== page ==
A Good Woman: A Novel
Format: PDF / Kindle (mobi) / ePub
Nineteen-year-old Annabelle Worthington was born into a life of privilege, but everything changed on an April day in 1912, when the sinking of the Titanic shattered her family and her world forever. Finding strength within her grief, Annabelle pours herself into volunteer work, igniting a passion for medicine that would shape the course of her life.
But for Annabelle, first love, and a seemingly idyllic marriage, will soon bring grief caused by the secrets of her husband. Betrayed, and pursued by undeserved scandal, Annabelle flees New York for war-ravaged France, hoping to lose herself in a life of service. There, in the heart of the First World War, in a groundbreaking field hospital run by women, Annabelle finds her true calling, studying medicine and saving lives. When the war ends, Annabelle begins a new life in Paris—now a doctor, a mother, her past almost forgotten…until a fateful meeting opens her heart to the world she had left behind.
Filled with breathtaking images and historical detail, Danielle Steel’s new novel introduces one of her most unique and fascinating characters: Annabelle Worthington, a remarkable woman—a good woman—who triumphs against overwhelming odds. More than compelling fiction, her story is a powerful celebration of life, dignity, and courage—and a testament to the human will to survive.
particularly now that they were friends. “I was thinking that it might be nice to come back every summer for a few weeks. Maybe even a month. What do you think?” Annabelle asked Consuelo, as Brigitte closed her charge’s bags. “I’d like that.” Consuelo beamed at her mother. “So would I.” It would keep her connection to the States, and would establish one for her daughter. With time, all things healed. She had felt it while she was there. Even if they still talked about her, and remembered the
Southampton to their anguished families there. Half a dozen of them belonged to none of the survivors and were too young to say their names. Others were taking care of them in the absence of their parents, and there was no way of telling who they were. But everyone else, even the sick or injured, was on the list, they’d been assured. Annabelle still didn’t believe it as Thomas drove her to the Cunard dock on the night of the eighteenth. Hortie didn’t want to go with her, as she didn’t want to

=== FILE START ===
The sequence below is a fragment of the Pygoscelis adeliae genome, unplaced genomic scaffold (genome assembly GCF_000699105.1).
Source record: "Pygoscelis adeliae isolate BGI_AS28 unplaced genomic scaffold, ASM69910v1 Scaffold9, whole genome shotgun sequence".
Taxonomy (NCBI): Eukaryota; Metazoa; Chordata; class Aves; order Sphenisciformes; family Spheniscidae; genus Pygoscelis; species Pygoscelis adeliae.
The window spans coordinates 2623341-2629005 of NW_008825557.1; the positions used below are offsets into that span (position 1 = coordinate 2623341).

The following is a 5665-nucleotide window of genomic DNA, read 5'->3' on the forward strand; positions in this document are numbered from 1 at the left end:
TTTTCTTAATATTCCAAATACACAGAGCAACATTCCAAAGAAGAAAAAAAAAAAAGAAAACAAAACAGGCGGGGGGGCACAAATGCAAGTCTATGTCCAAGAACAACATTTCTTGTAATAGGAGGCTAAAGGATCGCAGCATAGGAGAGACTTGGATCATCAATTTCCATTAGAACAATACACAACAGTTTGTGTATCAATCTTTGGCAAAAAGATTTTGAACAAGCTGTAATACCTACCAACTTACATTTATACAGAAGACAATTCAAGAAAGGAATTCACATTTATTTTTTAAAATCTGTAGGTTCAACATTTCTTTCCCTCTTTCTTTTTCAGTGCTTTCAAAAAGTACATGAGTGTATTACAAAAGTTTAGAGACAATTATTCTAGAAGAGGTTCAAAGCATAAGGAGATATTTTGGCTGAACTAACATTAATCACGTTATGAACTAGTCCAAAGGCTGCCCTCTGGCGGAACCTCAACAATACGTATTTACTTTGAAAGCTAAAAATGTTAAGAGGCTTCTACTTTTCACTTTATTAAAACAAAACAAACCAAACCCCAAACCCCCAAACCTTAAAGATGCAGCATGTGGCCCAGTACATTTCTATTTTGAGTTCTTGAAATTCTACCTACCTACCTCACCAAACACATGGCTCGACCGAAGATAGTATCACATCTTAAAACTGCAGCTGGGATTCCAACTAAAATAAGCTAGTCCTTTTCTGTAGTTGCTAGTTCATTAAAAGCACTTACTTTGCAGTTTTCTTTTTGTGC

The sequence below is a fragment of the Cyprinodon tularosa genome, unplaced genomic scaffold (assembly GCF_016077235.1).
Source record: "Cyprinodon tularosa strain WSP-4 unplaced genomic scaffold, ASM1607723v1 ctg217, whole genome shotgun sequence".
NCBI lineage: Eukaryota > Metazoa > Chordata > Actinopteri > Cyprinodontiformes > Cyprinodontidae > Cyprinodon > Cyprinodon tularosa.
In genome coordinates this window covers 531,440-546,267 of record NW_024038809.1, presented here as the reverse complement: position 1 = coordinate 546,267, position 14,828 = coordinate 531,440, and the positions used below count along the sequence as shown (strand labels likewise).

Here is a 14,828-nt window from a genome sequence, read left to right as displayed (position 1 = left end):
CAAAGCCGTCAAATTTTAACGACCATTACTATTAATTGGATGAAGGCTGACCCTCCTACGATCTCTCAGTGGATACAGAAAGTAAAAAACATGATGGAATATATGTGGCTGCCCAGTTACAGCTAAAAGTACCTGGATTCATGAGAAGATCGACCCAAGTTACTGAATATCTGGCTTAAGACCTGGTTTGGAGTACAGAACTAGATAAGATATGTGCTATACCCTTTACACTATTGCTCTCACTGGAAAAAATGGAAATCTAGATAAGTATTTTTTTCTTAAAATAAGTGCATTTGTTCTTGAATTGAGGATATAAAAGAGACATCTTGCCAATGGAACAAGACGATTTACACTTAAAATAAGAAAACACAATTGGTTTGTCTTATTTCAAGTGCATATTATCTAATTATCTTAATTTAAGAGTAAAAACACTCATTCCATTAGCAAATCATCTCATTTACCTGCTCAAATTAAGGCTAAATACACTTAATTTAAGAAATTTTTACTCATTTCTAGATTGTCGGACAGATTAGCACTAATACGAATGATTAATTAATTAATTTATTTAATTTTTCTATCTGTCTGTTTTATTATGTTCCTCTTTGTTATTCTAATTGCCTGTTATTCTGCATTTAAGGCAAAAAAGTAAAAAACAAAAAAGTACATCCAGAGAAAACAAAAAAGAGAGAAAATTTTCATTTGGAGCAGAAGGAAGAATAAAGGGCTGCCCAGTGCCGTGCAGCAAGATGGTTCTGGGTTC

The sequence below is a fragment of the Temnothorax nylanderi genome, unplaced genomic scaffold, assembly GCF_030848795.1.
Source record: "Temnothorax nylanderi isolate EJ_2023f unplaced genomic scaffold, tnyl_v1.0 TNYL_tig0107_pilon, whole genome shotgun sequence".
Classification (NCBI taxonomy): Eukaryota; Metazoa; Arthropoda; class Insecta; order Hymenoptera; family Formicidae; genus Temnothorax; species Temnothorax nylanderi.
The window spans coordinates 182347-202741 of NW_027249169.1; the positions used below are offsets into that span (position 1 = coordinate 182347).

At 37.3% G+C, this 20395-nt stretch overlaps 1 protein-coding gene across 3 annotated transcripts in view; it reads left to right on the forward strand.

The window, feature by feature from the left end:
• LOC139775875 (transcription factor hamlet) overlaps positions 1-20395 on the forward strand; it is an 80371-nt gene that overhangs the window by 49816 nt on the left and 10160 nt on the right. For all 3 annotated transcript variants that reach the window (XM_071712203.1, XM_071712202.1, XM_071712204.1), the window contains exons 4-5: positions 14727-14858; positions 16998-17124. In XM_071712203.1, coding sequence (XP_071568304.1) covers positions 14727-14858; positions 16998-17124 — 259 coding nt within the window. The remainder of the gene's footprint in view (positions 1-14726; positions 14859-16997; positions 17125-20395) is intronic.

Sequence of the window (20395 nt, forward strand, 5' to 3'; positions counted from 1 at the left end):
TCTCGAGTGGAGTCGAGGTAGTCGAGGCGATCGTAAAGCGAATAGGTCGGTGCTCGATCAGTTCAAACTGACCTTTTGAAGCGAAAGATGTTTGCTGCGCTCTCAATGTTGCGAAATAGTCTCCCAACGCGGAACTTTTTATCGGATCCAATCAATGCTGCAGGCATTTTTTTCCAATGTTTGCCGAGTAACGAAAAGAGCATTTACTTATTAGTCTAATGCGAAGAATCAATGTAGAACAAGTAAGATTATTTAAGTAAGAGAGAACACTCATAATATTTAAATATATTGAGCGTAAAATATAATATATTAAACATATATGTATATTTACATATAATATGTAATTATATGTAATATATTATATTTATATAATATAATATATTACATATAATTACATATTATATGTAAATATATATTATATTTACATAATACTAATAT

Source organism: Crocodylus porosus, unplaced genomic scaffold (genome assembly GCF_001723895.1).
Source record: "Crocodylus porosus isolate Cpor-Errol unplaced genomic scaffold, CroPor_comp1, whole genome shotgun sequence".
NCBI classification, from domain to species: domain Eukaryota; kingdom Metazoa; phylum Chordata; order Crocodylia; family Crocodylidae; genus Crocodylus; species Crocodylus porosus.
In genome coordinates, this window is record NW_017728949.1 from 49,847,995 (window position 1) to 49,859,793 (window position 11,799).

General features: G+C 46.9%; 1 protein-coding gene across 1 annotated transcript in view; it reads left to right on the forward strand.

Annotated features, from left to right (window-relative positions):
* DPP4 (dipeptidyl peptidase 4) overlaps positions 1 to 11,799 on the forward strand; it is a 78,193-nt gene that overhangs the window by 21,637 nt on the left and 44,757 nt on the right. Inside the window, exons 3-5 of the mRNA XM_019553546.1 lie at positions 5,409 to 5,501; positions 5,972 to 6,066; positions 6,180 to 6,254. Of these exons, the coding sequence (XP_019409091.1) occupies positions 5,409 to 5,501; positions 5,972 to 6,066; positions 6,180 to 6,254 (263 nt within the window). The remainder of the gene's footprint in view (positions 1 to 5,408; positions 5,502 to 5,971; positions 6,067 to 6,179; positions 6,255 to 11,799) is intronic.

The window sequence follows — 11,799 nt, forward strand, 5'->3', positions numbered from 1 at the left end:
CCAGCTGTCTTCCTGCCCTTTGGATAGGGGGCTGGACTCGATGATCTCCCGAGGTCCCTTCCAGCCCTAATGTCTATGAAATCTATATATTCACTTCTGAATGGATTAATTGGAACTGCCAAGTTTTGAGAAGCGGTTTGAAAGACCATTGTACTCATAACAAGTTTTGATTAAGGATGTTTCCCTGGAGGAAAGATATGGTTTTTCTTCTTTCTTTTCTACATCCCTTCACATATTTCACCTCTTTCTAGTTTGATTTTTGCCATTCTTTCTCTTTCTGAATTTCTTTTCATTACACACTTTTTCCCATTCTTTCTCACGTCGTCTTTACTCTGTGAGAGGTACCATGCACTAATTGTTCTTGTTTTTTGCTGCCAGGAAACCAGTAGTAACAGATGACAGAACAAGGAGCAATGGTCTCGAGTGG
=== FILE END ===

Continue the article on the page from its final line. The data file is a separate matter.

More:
herself. Photographers were crammed into a flotilla of small boats trying to get photographs of the lifeboats, and survivors of the disaster lined up at the rail. The atmosphere around them was half funeral, half circus, as the relatives of survivors waited in agonized silence to see who would come off, and reporters and photographers shouted to each other and jockeyed for the best positions and best shots. After depositing the lifeboats, the Carpathia moved slowly to her own dock at Pier 54,
and longshoremen and Cunard employees tied her up quickly. And then the gangway was finally let down. In silence, and with heartrending deference, the Titanic survivors were let off first. Passengers from the Carpathia hugged some of them and squeezed their hands. There were many tears, and little said, as one by one, the survivors came off, most of them with tears streaming down their faces, some still in shock from what they’d seen, and lived through on that awful night. No one would soon
by how pretty she was. She had taken off her suit jacket and was wearing a black blouse and long black skirt. Like the stewardess, he suspected she was a young widow, but he had no idea why she was going to Europe. He said he had come to make sure that she was all right, since she’d been concerned earlier that day, and they were still moving at a slow speed. She assured him with a shy smile that she was fine. He glanced down to see what she was reading and was surprised to see what it was. It was